Sometimes you Just have to Change your Location
Updated: Aug 30, 2019
Around 2003, I started to feel that we had about maximized the location next to Milano’s. Sales that had been growing year to year had begun to level off and even though our entrance faced the main road, we were still a little invisible. I had customers who had been eating at the restaurant next door for five years tell me that they did not know we were there. I guess when you’re hungry, you don’t notice your surroundings. Also, the spiral staircase between the two levels was getting really, really old for me and my staff. None of our knees were getting any younger. It was time to explore other possible locations.
One day, I saw in the Gastonia Gazette that John Bridgeman was planning on building a small retail center in front of the City Club just up New Hope road. He had Talbot’s lined up as the anchor store. After reading the article, I called John and was surprised that no other tenants had signed a lease. After some thoughtful and prayerful consideration, I decided to make the move.
By signing on before the building was actually built, John was able to let me work with the contractor, Pinnix to have a couple features added to the building that were specific to our use. I had windows built in the shop that let in a perfect Northern light. I designed an ideal shop that was efficient and pleasant to work in.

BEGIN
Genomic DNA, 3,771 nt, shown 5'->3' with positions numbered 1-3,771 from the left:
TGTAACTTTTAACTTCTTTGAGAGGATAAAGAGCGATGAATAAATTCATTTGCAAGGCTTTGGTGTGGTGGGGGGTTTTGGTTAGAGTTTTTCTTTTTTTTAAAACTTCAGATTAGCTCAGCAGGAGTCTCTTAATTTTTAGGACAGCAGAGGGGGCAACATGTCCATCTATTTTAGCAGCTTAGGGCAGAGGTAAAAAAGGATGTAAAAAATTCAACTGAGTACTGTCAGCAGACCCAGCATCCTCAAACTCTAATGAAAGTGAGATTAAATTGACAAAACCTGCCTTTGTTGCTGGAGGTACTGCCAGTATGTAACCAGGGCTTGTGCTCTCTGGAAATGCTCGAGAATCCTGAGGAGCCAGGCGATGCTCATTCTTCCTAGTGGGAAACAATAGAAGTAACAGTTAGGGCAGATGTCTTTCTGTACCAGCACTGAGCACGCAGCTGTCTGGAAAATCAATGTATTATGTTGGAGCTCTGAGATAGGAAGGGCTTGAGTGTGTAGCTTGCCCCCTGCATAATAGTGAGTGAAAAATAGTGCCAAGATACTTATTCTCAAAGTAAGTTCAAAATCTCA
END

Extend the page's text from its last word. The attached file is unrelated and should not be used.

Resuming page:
Ben Montgomery the architect and Pinnix took my design ideas for the space and brought it to life. I wanted the space to have an inviting feel that carried over some features and look of the old location with some ceiling and floor features that evoked a sense of flow and have a gallery feel. Specifically I wanted customers to feel at home and know visually that they were in Facet Foundry.
We made the move in 2005 and I discovered that when making a move the expenses are immediate and the increase business lags behind. I also discovered that when making a move the customer’s stop coming in about two weeks prior to the move and start coming back in about two weeks after. With closing for a week to actually move, we basically lost a month of business. Ouch! The bad thing about learning from experience is the experience you have to go through to do any learning.
After a couple months, we started to notice increased foot traffic from being in the new location. Talbot’s was the anchor and Julie’s was between us and Talbot’s. The income to expense ratio started to become positive. We had made a good move.